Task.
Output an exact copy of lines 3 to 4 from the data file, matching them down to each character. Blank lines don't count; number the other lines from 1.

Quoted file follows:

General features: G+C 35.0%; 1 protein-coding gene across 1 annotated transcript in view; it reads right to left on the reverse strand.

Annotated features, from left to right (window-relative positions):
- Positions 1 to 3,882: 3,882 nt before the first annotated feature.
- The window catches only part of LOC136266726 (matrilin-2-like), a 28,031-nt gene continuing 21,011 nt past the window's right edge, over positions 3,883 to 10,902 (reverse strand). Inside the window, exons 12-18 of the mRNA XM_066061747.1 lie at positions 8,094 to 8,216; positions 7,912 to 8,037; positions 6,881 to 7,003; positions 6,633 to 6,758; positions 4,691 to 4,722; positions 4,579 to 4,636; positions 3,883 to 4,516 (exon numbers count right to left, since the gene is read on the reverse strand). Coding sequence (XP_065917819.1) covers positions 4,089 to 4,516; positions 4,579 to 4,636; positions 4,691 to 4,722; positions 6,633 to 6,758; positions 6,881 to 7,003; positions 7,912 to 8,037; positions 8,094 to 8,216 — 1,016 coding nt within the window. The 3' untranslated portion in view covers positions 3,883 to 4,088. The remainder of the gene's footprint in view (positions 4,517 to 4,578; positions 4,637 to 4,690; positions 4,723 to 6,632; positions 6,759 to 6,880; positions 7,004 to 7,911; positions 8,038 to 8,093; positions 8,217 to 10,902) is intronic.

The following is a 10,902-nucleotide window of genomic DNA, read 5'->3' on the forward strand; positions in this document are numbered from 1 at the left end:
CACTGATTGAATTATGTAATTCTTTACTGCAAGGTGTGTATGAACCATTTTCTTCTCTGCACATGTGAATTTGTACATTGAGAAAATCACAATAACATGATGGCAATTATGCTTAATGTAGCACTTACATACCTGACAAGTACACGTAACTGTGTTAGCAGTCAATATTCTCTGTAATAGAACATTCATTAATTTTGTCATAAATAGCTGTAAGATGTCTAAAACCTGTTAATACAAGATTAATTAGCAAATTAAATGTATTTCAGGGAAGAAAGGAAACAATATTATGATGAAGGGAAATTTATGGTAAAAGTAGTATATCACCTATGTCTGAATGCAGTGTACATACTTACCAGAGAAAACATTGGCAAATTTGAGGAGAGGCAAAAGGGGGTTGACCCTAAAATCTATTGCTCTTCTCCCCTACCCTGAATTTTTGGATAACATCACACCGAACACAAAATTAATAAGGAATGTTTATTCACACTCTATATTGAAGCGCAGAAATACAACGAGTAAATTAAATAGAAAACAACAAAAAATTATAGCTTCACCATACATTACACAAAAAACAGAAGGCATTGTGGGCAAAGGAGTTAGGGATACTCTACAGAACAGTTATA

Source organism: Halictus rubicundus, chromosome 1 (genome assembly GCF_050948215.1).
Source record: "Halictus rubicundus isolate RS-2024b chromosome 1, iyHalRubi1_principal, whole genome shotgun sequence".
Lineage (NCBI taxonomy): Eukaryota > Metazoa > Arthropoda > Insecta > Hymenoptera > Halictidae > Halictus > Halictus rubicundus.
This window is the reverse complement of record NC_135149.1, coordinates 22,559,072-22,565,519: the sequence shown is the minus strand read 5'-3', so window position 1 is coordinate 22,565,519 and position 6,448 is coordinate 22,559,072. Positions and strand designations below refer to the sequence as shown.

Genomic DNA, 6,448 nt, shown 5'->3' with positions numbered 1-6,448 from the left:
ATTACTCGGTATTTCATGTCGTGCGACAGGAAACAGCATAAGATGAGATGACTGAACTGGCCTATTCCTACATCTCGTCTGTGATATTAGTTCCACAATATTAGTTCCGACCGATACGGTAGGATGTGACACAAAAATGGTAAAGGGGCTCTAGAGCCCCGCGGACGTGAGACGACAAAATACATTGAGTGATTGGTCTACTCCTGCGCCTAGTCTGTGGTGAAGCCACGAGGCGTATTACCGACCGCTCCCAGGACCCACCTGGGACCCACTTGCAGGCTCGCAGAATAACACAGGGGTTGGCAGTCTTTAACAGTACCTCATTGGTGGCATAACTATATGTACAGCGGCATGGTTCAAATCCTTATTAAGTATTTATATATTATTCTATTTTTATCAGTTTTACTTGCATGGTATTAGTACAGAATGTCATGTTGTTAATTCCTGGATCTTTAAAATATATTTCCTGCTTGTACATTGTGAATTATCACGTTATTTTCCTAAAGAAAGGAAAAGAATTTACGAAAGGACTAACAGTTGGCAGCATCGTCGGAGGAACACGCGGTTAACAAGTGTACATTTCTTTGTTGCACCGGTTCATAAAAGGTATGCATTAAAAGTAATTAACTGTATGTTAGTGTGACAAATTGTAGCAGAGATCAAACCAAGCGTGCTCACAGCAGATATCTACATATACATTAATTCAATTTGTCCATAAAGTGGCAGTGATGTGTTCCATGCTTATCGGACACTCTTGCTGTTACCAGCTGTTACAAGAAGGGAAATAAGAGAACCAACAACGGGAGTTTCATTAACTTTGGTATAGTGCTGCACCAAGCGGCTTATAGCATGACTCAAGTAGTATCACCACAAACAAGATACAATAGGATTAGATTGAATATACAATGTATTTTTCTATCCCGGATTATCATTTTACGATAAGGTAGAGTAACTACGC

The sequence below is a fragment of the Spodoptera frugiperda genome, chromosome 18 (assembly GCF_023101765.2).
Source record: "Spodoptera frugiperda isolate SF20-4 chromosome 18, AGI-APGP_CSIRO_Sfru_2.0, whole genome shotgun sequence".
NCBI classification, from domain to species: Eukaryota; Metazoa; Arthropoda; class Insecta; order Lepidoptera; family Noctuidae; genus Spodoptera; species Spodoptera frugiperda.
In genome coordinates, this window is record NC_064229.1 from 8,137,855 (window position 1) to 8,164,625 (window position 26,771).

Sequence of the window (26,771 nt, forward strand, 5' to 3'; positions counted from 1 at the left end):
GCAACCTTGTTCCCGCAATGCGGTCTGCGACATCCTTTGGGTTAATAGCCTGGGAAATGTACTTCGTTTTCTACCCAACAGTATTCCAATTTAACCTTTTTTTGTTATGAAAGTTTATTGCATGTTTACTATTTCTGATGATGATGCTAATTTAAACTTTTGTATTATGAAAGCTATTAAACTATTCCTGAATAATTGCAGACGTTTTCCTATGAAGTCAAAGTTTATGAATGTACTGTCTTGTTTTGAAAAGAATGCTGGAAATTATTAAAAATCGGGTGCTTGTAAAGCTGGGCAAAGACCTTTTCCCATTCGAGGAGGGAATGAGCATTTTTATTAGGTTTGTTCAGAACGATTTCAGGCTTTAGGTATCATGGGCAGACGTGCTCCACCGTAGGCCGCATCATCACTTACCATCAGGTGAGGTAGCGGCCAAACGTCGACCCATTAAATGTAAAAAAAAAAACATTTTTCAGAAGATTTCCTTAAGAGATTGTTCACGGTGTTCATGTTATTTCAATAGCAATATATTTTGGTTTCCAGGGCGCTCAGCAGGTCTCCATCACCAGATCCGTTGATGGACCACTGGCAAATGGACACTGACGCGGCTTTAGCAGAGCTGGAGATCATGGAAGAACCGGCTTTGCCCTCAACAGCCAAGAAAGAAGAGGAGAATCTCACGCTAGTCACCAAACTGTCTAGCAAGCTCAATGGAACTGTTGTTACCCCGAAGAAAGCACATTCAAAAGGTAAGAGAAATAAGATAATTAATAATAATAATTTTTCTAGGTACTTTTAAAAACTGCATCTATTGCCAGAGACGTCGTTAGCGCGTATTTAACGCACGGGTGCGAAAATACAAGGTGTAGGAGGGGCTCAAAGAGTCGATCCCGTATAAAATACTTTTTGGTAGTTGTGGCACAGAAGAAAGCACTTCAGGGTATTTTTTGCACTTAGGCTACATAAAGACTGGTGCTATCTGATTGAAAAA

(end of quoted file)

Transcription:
- Positions 1 to 3,882: 3,882 nt before the first annotated feature.
- The window catches only part of LOC136266726 (matrilin-2-like), a 28,031-nt gene continuing 21,011 nt past the window's right edge, over positions 3,883 to 10,902 (reverse strand). Inside the window, exons 12-18 of the mRNA XM_066061747.1 lie at positions 8,094 to 8,216; positions 7,912 to 8,037; positions 6,881 to 7,003; positions 6,633 to 6,758; positions 4,691 to 4,722; positions 4,579 to 4,636; positions 3,883 to 4,516 (exon numbers count right to left, since the gene is read on the reverse strand). Coding sequence (XP_065917819.1) covers positions 4,089 to 4,516; positions 4,579 to 4,636; positions 4,691 to 4,722; positions 6,633 to 6,758; positions 6,881 to 7,003; positions 7,912 to 8,037; positions 8,094 to 8,216 — 1,016 coding nt within the window. The 3' untranslated portion in view covers positions 3,883 to 4,088. The remainder of the gene's footprint in view (positions 4,517 to 4,578; positions 4,637 to 4,690; positions 4,723 to 6,632; positions 6,759 to 6,880; positions 7,004 to 7,911; positions 8,038 to 8,093; positions 8,217 to 10,902) is intronic.